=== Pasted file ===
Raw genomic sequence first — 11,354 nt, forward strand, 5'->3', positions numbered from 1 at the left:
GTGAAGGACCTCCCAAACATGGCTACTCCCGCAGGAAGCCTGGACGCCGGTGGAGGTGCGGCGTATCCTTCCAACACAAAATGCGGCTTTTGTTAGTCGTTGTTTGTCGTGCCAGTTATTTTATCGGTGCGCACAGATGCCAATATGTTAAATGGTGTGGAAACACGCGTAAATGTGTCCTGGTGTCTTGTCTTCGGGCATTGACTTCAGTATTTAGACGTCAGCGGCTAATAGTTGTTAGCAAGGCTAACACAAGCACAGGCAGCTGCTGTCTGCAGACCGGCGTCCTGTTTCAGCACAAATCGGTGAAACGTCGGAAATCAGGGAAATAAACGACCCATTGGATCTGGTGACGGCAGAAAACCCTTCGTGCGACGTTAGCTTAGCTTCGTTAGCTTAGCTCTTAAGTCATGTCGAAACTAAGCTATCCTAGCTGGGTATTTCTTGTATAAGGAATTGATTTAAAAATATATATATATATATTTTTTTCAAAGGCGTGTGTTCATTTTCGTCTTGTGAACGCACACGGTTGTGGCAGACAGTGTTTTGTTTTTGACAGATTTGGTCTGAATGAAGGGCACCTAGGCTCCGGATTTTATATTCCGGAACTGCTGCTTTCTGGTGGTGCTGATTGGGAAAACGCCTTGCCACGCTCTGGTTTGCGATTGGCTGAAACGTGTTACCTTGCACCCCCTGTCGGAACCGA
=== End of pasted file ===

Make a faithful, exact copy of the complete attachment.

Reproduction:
Raw genomic sequence first — 11,354 nt, forward strand, 5'->3', positions numbered from 1 at the left:
GTGAAGGACCTCCCAAACATGGCTACTCCCGCAGGAAGCCTGGACGCCGGTGGAGGTGCGGCGTATCCTTCCAACACAAAATGCGGCTTTTGTTAGTCGTTGTTTGTCGTGCCAGTTATTTTATCGGTGCGCACAGATGCCAATATGTTAAATGGTGTGGAAACACGCGTAAATGTGTCCTGGTGTCTTGTCTTCGGGCATTGACTTCAGTATTTAGACGTCAGCGGCTAATAGTTGTTAGCAAGGCTAACACAAGCACAGGCAGCTGCTGTCTGCAGACCGGCGTCCTGTTTCAGCACAAATCGGTGAAACGTCGGAAATCAGGGAAATAAACGACCCATTGGATCTGGTGACGGCAGAAAACCCTTCGTGCGACGTTAGCTTAGCTTCGTTAGCTTAGCTCTTAAGTCATGTCGAAACTAAGCTATCCTAGCTGGGTATTTCTTGTATAAGGAATTGATTTAAAAATATATATATATATATTTTTTTCAAAGGCGTGTGTTCATTTTCGTCTTGTGAACGCACACGGTTGTGGCAGACAGTGTTTTGTTTTTGACAGATTTGGTCTGAATGAAGGGCACCTAGGCTCCGGATTTTATATTCCGGAACTGCTGCTTTCTGGTGGTGCTGATTGGGAAAACGCCTTGCCACGCTCTGGTTTGCGATTGGCTGAAACGTGTTACCTTGCACCCCCTGTCGGAACCGA